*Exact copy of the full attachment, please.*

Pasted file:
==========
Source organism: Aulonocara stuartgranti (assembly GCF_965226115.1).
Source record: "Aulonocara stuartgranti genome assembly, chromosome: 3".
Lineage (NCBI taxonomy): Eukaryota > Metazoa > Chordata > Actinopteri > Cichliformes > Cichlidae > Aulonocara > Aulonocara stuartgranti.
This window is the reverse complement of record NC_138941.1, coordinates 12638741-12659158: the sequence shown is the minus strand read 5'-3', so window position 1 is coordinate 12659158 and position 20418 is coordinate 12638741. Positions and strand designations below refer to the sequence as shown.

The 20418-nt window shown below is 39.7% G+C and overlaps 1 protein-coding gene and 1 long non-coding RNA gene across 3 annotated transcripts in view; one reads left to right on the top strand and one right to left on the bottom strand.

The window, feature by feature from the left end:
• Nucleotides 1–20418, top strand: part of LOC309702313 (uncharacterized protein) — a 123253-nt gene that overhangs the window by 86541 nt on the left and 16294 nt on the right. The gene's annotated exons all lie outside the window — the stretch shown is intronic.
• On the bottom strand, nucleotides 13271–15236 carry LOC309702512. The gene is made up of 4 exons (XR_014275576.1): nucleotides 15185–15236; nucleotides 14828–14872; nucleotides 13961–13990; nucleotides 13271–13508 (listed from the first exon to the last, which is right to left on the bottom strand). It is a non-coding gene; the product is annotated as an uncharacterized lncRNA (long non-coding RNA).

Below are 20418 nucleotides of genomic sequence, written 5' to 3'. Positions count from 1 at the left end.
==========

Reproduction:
Source organism: Aulonocara stuartgranti (assembly GCF_965226115.1).
Source record: "Aulonocara stuartgranti genome assembly, chromosome: 3".
Lineage (NCBI taxonomy): Eukaryota > Metazoa > Chordata > Actinopteri > Cichliformes > Cichlidae > Aulonocara > Aulonocara stuartgranti.
This window is the reverse complement of record NC_138941.1, coordinates 12638741-12659158: the sequence shown is the minus strand read 5'-3', so window position 1 is coordinate 12659158 and position 20418 is coordinate 12638741. Positions and strand designations below refer to the sequence as shown.

The 20418-nt window shown below is 39.7% G+C and overlaps 1 protein-coding gene and 1 long non-coding RNA gene across 3 annotated transcripts in view; one reads left to right on the top strand and one right to left on the bottom strand.

The window, feature by feature from the left end:
• Nucleotides 1–20418, top strand: part of LOC309702313 (uncharacterized protein) — a 123253-nt gene that overhangs the window by 86541 nt on the left and 16294 nt on the right. The gene's annotated exons all lie outside the window — the stretch shown is intronic.
• On the bottom strand, nucleotides 13271–15236 carry LOC309702512. The gene is made up of 4 exons (XR_014275576.1): nucleotides 15185–15236; nucleotides 14828–14872; nucleotides 13961–13990; nucleotides 13271–13508 (listed from the first exon to the last, which is right to left on the bottom strand). It is a non-coding gene; the product is annotated as an uncharacterized lncRNA (long non-coding RNA).

Below are 20418 nucleotides of genomic sequence, written 5' to 3'. Positions count from 1 at the left end.